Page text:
BMW Z3 M Coupe Hides Turbo 2JZ Supra Engine Under Its Iconic Hood, Can Drift

BMW Z3 M Coupe 2JZ swap 10 photos
Photo: YouTube screenshot
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Toyota and BMW have famously gotten together to work on the new Supra and Z4 models, but this particular car shows an unofficial collaboration between the two brands dating way further back than that.
The BMW Z3 M Coupe is the kind of car that only the brave bought back when you could have one as new, and that's because it was prone to ridicule. It has tons of nicknames, none particularly flattering - think "hearse," "bread van," or "clown shoe" - but go beyond its Marmite looks, and you'll find an excellent driver's car.

Depending on the market, the engine in the Z3 M Coupe could develop as little as 240 PS (237 hp) or, later on, as much as 321 PS (316 hp). However, it was a naturally aspirated straight-six mated to a five-speed manual, so it was more about the delivery than raw numbers.

But 300-odd horsepower isn't a lot, particularly when you feel the rest of the car could deal with more than that. That's what this BMW Z3 M Coupe owner from South Africa thought, but since these cars are becoming a bit of a collector's item, he decided not to mess with its original engine and transmission pair.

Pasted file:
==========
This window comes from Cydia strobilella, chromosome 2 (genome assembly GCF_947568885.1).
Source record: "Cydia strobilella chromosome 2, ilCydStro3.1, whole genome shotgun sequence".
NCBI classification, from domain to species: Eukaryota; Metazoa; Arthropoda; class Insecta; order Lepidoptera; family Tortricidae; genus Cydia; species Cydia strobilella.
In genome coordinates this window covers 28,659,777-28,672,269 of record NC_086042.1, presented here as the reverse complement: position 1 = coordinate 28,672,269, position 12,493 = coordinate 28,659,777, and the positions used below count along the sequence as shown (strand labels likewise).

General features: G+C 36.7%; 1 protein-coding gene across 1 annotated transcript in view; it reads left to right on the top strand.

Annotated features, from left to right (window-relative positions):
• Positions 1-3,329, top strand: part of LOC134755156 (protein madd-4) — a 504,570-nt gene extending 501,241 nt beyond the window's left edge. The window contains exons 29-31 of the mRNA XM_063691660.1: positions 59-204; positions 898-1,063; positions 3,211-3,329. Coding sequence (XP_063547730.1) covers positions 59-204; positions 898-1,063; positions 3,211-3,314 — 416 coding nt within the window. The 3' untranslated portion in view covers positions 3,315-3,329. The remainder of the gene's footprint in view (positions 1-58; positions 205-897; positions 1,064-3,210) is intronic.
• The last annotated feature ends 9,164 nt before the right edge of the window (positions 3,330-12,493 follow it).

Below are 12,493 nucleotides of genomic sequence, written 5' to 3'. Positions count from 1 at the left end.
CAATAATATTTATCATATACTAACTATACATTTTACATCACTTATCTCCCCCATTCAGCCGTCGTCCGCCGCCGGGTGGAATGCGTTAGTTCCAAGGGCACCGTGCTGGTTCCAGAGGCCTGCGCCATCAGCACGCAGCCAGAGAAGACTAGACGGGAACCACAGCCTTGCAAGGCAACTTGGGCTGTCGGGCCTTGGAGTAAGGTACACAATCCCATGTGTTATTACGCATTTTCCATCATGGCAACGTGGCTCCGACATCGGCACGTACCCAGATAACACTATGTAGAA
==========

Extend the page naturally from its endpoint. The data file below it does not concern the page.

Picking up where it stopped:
Instead, he had them removed and replaced with an equally legendary unit, though for different reasons: a Japanese 2JZ of Toyota Supra fame. Nothing was stopping the owner from turbocharging this engine, and so he did, to the tune of roughly 540 hp.

He quickly realized that might be too much for a small, light, rear-wheel-driven car with a manual transmission, so the turbocharger was down-tuned to deliver a more restrained 400+ hp. As for the transmission, it was also borrowed from a Toyota, except one of the more workhorsey type: that would be a diesel Hilux pickup truck and its five-speed manual.

The gearing on that transmission means that the 2JZ-swapped Z3 M Coupe will hit 80 mph (130 km/h) in second gear, which has us wondering what the top speed on that combo is. Since this test doesn't take place on the Autobahn or the endless runway of an airfield, that's a question that will remain unanswered.

The cool thing about the swap - apart from the fact it uses a 2JZ, which can make anything cool - is that it's completely reversible. When (or if) the owner decides to part with the BMW, he can very well sell it as completely stock, which is how these Z3 M Coupes are most valuable. And when he does, he'll be left with a lot of money and a Supra engine to slot in a new car - not a bad situation to find yourself in.

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About the author: Vlad Mitrache
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"Boy meets car, boy loves car, boy gets journalism degree and starts job writing and editing at a car magazine" - 5/5. (Vlad Mitrache if he was a movie)
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